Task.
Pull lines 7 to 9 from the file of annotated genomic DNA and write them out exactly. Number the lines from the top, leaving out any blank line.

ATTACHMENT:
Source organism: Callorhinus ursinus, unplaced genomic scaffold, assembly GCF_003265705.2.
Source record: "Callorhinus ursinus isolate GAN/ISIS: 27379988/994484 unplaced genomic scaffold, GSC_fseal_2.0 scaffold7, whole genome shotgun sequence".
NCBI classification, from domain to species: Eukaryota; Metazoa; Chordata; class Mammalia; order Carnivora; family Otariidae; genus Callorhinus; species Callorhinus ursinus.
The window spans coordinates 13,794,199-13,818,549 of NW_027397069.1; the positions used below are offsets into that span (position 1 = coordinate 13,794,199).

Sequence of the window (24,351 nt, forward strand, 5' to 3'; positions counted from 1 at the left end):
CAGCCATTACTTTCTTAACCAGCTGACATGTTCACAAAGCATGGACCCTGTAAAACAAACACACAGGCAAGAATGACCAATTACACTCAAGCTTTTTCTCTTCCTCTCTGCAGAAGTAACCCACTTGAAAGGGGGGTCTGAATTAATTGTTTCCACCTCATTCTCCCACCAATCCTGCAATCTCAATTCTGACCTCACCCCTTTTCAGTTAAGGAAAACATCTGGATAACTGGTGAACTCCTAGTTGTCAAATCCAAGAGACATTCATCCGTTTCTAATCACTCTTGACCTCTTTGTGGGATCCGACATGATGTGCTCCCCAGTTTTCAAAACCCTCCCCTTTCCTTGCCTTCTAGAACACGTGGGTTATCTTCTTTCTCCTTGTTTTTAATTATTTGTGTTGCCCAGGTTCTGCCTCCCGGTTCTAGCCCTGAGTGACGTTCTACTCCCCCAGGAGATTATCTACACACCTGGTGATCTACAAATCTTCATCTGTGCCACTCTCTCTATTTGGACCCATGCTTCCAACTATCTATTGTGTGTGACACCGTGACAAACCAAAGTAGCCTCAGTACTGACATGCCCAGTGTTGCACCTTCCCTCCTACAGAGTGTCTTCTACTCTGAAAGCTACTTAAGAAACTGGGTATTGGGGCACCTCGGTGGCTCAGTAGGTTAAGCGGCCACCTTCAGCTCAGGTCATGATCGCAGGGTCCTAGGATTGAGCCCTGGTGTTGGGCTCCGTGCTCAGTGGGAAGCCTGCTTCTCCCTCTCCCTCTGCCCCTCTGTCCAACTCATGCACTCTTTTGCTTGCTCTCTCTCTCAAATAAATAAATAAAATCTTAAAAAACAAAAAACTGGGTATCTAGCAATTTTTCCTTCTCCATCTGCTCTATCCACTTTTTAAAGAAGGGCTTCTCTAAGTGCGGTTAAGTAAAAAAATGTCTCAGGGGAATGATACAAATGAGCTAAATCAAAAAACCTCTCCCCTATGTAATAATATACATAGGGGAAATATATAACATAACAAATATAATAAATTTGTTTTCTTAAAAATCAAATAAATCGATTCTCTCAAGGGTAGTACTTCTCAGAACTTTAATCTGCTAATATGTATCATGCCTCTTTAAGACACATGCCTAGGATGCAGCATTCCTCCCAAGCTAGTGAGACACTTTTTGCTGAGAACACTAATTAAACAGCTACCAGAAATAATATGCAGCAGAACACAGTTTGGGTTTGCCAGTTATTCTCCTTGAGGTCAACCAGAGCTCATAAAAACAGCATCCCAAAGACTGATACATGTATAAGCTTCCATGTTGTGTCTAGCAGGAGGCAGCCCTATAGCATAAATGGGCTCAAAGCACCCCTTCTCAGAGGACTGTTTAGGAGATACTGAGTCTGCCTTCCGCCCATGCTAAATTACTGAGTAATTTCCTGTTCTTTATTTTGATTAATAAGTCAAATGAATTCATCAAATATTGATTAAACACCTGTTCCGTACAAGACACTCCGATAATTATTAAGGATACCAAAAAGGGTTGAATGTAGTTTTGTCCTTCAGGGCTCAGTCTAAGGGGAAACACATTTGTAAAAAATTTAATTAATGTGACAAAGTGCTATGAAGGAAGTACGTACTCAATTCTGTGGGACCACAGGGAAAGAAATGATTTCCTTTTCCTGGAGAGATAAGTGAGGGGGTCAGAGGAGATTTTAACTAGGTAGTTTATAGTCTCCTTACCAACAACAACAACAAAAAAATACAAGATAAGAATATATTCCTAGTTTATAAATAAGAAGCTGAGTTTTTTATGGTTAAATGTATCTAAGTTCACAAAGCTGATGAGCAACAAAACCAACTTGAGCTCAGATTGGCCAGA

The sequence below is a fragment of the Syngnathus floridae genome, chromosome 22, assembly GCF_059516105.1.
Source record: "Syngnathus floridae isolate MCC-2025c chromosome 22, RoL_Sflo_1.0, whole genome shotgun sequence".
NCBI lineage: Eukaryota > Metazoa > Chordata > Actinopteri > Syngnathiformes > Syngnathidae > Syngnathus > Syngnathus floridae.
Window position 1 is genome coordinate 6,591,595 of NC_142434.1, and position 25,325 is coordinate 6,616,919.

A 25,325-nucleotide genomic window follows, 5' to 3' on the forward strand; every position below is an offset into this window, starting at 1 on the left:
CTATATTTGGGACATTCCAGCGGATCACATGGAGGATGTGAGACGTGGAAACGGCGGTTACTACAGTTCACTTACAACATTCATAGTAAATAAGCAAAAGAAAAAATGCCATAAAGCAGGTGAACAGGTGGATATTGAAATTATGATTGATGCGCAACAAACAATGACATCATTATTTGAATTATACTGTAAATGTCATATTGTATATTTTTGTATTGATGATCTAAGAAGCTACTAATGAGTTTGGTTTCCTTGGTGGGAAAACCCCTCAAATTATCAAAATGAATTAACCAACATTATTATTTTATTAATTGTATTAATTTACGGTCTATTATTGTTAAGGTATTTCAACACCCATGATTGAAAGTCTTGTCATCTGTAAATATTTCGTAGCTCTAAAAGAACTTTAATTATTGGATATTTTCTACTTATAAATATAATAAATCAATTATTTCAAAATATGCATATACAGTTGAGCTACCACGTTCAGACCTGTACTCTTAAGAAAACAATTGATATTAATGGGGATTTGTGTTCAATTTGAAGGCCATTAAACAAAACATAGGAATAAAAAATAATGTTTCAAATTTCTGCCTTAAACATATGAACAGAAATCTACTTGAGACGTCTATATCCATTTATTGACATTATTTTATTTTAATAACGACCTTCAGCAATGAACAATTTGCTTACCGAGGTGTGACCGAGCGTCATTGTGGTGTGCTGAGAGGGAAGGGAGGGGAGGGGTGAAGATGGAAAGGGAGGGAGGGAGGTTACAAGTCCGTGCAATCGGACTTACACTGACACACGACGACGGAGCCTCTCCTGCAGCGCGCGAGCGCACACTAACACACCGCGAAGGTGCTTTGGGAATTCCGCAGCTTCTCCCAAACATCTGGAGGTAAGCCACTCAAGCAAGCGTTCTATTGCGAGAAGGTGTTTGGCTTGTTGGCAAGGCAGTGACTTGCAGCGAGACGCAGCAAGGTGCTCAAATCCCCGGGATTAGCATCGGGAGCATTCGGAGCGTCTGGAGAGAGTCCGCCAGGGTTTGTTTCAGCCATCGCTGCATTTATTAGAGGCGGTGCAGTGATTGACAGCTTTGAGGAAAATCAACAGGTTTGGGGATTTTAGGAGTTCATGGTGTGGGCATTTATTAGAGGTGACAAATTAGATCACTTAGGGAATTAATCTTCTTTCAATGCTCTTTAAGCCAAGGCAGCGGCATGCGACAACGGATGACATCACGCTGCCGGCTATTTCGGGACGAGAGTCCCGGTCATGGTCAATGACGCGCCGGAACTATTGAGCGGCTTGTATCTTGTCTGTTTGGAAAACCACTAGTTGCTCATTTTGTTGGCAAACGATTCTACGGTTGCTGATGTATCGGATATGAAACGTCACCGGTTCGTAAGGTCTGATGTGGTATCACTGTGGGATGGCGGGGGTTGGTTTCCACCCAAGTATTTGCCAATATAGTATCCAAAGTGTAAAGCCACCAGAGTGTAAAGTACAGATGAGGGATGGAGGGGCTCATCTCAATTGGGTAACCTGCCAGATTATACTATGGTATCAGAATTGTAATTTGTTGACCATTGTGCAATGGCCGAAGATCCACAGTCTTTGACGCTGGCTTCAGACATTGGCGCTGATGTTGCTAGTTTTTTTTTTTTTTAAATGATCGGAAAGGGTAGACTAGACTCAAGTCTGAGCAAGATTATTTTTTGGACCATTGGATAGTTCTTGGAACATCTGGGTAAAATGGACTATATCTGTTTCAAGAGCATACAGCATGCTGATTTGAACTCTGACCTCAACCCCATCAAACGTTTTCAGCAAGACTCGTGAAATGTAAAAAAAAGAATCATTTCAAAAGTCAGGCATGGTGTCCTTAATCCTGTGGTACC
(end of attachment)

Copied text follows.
The sequence below is a fragment of the Syngnathus floridae genome, chromosome 22, assembly GCF_059516105.1.
Source record: "Syngnathus floridae isolate MCC-2025c chromosome 22, RoL_Sflo_1.0, whole genome shotgun sequence".
NCBI lineage: Eukaryota > Metazoa > Chordata > Actinopteri > Syngnathiformes > Syngnathidae > Syngnathus > Syngnathus floridae.